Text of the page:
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Frustration is the name of the game. With a couple of friends, there are laughs to be had, but on your own trying to complete some of the levels can be infuriating. The kidney transplant almost broke me, as I spent two whole hours trying to remove some intestines to get to the kidneys, only to find that once there and cut around, I couldn’t actually pick them up.

Two hours and I was almost in tears. I moved away, came back to it with a clear head – but I was mentally drained. Games with bad mechanics and buggy physics can create some hilarious moments, but when you’re unable to complete something that should only take you two minutes, you start to question whether it’s you. I’d like to think my 27 years as a gamer means I have some level of skill, but this game managed to reduce me to a newbie in mere hours. 

After finally completing it, I felt like I’d actually graduated from uni and was ready to be the next Doogie Howser. I was able to move on and perform brain surgery in a mere minute and a half. I felt like a genius. With those procedures, the eye transplant and the teeth replacement op, I felt like I was ready for the big leagues.

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Unfortunately, the five operations are all that’s on offer. Although you can perform them again but in different places. The difficulty is upped by the patient being on a moving gurney and then in an actual moving ambulance, with the back doors flying open and your equipment all over the shop. This makes some operation attempts nearly impossible.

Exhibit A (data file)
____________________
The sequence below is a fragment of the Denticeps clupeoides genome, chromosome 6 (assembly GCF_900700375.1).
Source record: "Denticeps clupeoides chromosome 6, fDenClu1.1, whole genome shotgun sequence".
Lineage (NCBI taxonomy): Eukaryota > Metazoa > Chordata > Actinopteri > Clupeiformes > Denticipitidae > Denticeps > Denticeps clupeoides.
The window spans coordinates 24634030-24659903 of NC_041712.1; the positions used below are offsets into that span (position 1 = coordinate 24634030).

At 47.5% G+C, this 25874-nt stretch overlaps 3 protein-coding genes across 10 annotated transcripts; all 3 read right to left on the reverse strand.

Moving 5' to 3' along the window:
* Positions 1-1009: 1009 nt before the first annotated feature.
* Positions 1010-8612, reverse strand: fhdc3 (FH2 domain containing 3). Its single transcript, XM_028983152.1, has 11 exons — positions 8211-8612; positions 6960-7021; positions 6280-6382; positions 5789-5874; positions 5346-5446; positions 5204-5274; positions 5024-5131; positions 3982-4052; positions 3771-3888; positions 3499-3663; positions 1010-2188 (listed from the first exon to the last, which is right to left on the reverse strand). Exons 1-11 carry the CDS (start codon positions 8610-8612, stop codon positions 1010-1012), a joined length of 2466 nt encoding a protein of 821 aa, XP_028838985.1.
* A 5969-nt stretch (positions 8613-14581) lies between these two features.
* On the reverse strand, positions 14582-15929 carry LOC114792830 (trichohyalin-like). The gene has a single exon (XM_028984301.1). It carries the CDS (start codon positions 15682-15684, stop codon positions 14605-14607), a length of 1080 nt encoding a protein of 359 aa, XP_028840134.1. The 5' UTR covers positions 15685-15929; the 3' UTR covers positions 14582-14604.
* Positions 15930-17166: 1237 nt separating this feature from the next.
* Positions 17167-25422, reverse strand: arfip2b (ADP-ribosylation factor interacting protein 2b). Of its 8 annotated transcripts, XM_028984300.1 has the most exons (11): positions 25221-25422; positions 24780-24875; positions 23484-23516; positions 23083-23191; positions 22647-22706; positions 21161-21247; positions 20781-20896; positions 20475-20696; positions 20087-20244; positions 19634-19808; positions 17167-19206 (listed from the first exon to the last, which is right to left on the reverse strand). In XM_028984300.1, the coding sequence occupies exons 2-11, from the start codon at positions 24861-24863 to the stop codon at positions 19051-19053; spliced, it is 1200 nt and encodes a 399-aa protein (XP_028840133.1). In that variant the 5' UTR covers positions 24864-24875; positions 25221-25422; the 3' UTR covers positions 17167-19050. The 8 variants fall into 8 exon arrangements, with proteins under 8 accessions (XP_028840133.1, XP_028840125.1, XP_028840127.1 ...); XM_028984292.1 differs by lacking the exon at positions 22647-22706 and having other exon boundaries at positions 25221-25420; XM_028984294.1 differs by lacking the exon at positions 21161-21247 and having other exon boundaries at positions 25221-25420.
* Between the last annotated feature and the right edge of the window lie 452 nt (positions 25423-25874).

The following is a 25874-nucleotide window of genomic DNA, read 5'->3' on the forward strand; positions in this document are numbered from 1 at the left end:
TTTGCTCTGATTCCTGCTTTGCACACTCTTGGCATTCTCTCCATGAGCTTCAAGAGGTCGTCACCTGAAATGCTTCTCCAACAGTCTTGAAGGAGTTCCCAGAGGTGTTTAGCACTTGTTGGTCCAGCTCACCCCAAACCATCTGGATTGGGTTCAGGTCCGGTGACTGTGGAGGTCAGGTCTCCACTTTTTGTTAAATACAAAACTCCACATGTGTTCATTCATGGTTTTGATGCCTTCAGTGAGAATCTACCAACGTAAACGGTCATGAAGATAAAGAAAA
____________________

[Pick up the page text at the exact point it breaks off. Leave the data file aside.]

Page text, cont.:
Your patience (and sanity) are later rewarded with the fun space levels, but by the time you get there, you might be a little bored. And the fact that you have to complete each operation in sequence before you’re able to try the different variations isn’t great. It would have been better to open up all the options once the initial surgery is complete, giving freedom from the get-go.

Like I said before, this can be fun with friends. And in CPR, you have the option of giving a Joy-Con to a mate and letting them control the second hand. The major setback here is you have to use the motion controls, which are definitely the worst part of the experience. I’d much prefer sitting there watching my friend, laughing at them while they attempt to crack open Bob’s skull without killing him. 


Obviously, Surgeon Simulator isn’t meant to be taken seriously, and as long as you can keep that in the forefront of your mind, there’s some fun to be had here. I should imagine it would make for some great streaming material and a few comical sessions with friends.

Beyond that, however, the game is light on content and the added Switch features don’t add anything worth the price of entry. A recommendation is difficult: Surgeon Simulator isn’t bad, but it isn’t good either. Then again, that’s how it was designed. Cheap laughs for a cheap price.

Thankfully, If you fancy giving it a go, it won’t cost you your left kidney. It’s the equivalent of renting a terrible movie to watch with others on a Saturday night. Funny for a moment, but with a danger of flat-lining very quickly.